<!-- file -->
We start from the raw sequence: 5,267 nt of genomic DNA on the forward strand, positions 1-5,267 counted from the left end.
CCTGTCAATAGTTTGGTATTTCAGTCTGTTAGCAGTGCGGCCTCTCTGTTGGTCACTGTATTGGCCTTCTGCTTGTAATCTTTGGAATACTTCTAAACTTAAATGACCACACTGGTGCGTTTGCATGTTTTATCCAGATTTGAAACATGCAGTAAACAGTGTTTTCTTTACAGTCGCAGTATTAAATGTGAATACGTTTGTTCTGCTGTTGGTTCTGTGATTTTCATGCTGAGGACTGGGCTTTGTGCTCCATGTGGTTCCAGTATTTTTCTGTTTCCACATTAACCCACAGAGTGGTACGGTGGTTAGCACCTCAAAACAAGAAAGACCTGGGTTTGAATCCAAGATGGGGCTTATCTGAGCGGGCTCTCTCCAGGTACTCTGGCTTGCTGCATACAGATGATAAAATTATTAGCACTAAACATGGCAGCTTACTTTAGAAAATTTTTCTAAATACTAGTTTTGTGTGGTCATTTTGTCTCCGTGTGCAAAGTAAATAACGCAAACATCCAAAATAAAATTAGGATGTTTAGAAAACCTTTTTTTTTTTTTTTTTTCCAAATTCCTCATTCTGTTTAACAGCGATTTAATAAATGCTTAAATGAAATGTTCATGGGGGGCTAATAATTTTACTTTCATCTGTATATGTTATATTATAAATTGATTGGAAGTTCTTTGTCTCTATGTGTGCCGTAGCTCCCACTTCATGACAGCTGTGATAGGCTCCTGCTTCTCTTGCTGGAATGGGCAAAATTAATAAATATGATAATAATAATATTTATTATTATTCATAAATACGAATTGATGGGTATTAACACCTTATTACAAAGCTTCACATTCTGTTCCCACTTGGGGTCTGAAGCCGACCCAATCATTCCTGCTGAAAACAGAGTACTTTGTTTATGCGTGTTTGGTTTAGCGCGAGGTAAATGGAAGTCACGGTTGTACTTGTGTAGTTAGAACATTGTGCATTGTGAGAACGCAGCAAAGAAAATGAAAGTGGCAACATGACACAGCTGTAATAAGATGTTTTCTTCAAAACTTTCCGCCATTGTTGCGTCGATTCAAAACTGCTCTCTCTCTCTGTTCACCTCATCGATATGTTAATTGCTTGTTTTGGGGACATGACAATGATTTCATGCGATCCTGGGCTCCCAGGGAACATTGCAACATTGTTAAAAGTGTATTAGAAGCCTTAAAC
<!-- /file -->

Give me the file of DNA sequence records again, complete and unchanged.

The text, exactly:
We start from the raw sequence: 5,267 nt of genomic DNA on the forward strand, positions 1-5,267 counted from the left end.
CCTGTCAATAGTTTGGTATTTCAGTCTGTTAGCAGTGCGGCCTCTCTGTTGGTCACTGTATTGGCCTTCTGCTTGTAATCTTTGGAATACTTCTAAACTTAAATGACCACACTGGTGCGTTTGCATGTTTTATCCAGATTTGAAACATGCAGTAAACAGTGTTTTCTTTACAGTCGCAGTATTAAATGTGAATACGTTTGTTCTGCTGTTGGTTCTGTGATTTTCATGCTGAGGACTGGGCTTTGTGCTCCATGTGGTTCCAGTATTTTTCTGTTTCCACATTAACCCACAGAGTGGTACGGTGGTTAGCACCTCAAAACAAGAAAGACCTGGGTTTGAATCCAAGATGGGGCTTATCTGAGCGGGCTCTCTCCAGGTACTCTGGCTTGCTGCATACAGATGATAAAATTATTAGCACTAAACATGGCAGCTTACTTTAGAAAATTTTTCTAAATACTAGTTTTGTGTGGTCATTTTGTCTCCGTGTGCAAAGTAAATAACGCAAACATCCAAAATAAAATTAGGATGTTTAGAAAACCTTTTTTTTTTTTTTTTTTCCAAATTCCTCATTCTGTTTAACAGCGATTTAATAAATGCTTAAATGAAATGTTCATGGGGGGCTAATAATTTTACTTTCATCTGTATATGTTATATTATAAATTGATTGGAAGTTCTTTGTCTCTATGTGTGCCGTAGCTCCCACTTCATGACAGCTGTGATAGGCTCCTGCTTCTCTTGCTGGAATGGGCAAAATTAATAAATATGATAATAATAATATTTATTATTATTCATAAATACGAATTGATGGGTATTAACACCTTATTACAAAGCTTCACATTCTGTTCCCACTTGGGGTCTGAAGCCGACCCAATCATTCCTGCTGAAAACAGAGTACTTTGTTTATGCGTGTTTGGTTTAGCGCGAGGTAAATGGAAGTCACGGTTGTACTTGTGTAGTTAGAACATTGTGCATTGTGAGAACGCAGCAAAGAAAATGAAAGTGGCAACATGACACAGCTGTAATAAGATGTTTTCTTCAAAACTTTCCGCCATTGTTGCGTCGATTCAAAACTGCTCTCTCTCTCTGTTCACCTCATCGATATGTTAATTGCTTGTTTTGGGGACATGACAATGATTTCATGCGATCCTGGGCTCCCAGGGAACATTGCAACATTGTTAAAAGTGTATTAGAAGCCTTAAAC